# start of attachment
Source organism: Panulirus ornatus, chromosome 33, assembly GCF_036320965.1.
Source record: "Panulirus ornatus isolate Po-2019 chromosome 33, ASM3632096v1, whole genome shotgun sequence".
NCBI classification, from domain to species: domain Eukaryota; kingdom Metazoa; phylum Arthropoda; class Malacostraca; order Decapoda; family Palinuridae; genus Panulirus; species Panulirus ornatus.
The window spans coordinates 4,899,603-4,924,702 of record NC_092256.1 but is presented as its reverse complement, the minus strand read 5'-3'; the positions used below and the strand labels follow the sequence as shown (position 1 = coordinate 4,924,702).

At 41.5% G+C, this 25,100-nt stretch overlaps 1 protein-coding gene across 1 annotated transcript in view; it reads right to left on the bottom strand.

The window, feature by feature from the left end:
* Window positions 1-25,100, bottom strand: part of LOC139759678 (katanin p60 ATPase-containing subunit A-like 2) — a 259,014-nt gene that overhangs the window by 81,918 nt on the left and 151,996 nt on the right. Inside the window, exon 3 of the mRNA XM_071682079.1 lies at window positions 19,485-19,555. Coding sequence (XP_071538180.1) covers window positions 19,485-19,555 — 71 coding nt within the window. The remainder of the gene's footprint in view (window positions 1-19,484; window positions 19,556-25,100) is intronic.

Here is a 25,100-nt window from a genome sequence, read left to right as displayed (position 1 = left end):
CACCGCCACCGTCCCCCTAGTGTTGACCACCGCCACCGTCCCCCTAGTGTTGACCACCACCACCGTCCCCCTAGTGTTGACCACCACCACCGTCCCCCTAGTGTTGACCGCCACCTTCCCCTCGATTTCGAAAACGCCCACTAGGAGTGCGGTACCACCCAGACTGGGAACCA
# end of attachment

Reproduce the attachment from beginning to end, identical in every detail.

Source organism: Panulirus ornatus, chromosome 33, assembly GCF_036320965.1.
Source record: "Panulirus ornatus isolate Po-2019 chromosome 33, ASM3632096v1, whole genome shotgun sequence".
NCBI classification, from domain to species: domain Eukaryota; kingdom Metazoa; phylum Arthropoda; class Malacostraca; order Decapoda; family Palinuridae; genus Panulirus; species Panulirus ornatus.
The window spans coordinates 4,899,603-4,924,702 of record NC_092256.1 but is presented as its reverse complement, the minus strand read 5'-3'; the positions used below and the strand labels follow the sequence as shown (position 1 = coordinate 4,924,702).

At 41.5% G+C, this 25,100-nt stretch overlaps 1 protein-coding gene across 1 annotated transcript in view; it reads right to left on the bottom strand.

The window, feature by feature from the left end:
* Window positions 1-25,100, bottom strand: part of LOC139759678 (katanin p60 ATPase-containing subunit A-like 2) — a 259,014-nt gene that overhangs the window by 81,918 nt on the left and 151,996 nt on the right. Inside the window, exon 3 of the mRNA XM_071682079.1 lies at window positions 19,485-19,555. Coding sequence (XP_071538180.1) covers window positions 19,485-19,555 — 71 coding nt within the window. The remainder of the gene's footprint in view (window positions 1-19,484; window positions 19,556-25,100) is intronic.

Here is a 25,100-nt window from a genome sequence, read left to right as displayed (position 1 = left end):
CACCGCCACCGTCCCCCTAGTGTTGACCACCGCCACCGTCCCCCTAGTGTTGACCACCACCACCGTCCCCCTAGTGTTGACCACCACCACCGTCCCCCTAGTGTTGACCGCCACCTTCCCCTCGATTTCGAAAACGCCCACTAGGAGTGCGGTACCACCCAGACTGGGAACCA